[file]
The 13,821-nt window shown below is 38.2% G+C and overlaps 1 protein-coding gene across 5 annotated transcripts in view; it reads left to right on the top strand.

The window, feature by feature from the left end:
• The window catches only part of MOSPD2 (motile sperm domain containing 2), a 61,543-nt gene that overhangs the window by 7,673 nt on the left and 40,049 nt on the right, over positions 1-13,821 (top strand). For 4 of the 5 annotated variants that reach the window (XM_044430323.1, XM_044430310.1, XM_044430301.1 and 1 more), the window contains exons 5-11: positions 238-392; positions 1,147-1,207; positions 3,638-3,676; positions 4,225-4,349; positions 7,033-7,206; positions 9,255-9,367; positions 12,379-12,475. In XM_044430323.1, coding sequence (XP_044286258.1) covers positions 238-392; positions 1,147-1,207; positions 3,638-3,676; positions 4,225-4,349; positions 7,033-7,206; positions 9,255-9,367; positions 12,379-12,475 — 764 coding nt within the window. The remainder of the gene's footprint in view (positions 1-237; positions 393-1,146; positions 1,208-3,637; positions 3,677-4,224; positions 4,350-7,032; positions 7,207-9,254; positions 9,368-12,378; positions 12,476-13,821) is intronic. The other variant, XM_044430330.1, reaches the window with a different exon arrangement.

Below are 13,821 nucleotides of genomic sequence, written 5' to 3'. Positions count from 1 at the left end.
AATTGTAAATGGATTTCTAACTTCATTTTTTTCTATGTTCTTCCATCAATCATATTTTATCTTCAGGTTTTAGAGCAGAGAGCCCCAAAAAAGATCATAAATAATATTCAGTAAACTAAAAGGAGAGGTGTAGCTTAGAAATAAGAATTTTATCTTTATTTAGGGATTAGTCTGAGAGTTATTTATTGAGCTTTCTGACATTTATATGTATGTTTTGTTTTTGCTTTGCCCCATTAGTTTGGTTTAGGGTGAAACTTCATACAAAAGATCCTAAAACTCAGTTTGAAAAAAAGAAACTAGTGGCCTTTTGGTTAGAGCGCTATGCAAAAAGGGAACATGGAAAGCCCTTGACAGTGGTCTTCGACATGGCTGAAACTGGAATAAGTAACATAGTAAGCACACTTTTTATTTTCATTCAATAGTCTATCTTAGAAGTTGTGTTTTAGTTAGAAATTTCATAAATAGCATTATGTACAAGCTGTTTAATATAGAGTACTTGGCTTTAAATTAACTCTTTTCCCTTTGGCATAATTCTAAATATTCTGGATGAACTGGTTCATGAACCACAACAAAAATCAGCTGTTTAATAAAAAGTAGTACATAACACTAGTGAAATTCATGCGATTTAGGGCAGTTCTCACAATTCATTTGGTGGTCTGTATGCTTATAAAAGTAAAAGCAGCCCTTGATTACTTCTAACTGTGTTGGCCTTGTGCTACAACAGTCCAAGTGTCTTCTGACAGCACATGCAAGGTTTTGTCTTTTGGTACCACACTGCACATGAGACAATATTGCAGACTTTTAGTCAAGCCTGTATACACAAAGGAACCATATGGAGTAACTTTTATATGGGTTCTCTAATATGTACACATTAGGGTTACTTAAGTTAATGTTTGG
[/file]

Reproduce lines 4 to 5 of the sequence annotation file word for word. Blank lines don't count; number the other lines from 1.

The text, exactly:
Below are 13,821 nucleotides of genomic sequence, written 5' to 3'. Positions count from 1 at the left end.
AATTGTAAATGGATTTCTAACTTCATTTTTTTCTATGTTCTTCCATCAATCATATTTTATCTTCAGGTTTTAGAGCAGAGAGCCCCAAAAAAGATCATAAATAATATTCAGTAAACTAAAAGGAGAGGTGTAGCTTAGAAATAAGAATTTTATCTTTATTTAGGGATTAGTCTGAGAGTTATTTATTGAGCTTTCTGACATTTATATGTATGTTTTGTTTTTGCTTTGCCCCATTAGTTTGGTTTAGGGTGAAACTTCATACAAAAGATCCTAAAACTCAGTTTGAAAAAAAGAAACTAGTGGCCTTTTGGTTAGAGCGCTATGCAAAAAGGGAACATGGAAAGCCCTTGACAGTGGTCTTCGACATGGCTGAAACTGGAATAAGTAACATAGTAAGCACACTTTTTATTTTCATTCAATAGTCTATCTTAGAAGTTGTGTTTTAGTTAGAAATTTCATAAATAGCATTATGTACAAGCTGTTTAATATAGAGTACTTGGCTTTAAATTAACTCTTTTCCCTTTGGCATAATTCTAAATATTCTGGATGAACTGGTTCATGAACCACAACAAAAATCAGCTGTTTAATAAAAAGTAGTACATAACACTAGTGAAATTCATGCGATTTAGGGCAGTTCTCACAATTCATTTGGTGGTCTGTATGCTTATAAAAGTAAAAGCAGCCCTTGATTACTTCTAACTGTGTTGGCCTTGTGCTACAACAGTCCAAGTGTCTTCTGACAGCACATGCAAGGTTTTGTCTTTTGGTACCACACTGCACATGAGACAATATTGCAGACTTTTAGTCAAGCCTGTATACACAAAGGAACCATATGGAGTAACTTTTATATGGGTTCTCTAATATGTACACATTAGGGTTACTTAAGTTAATGTTTGG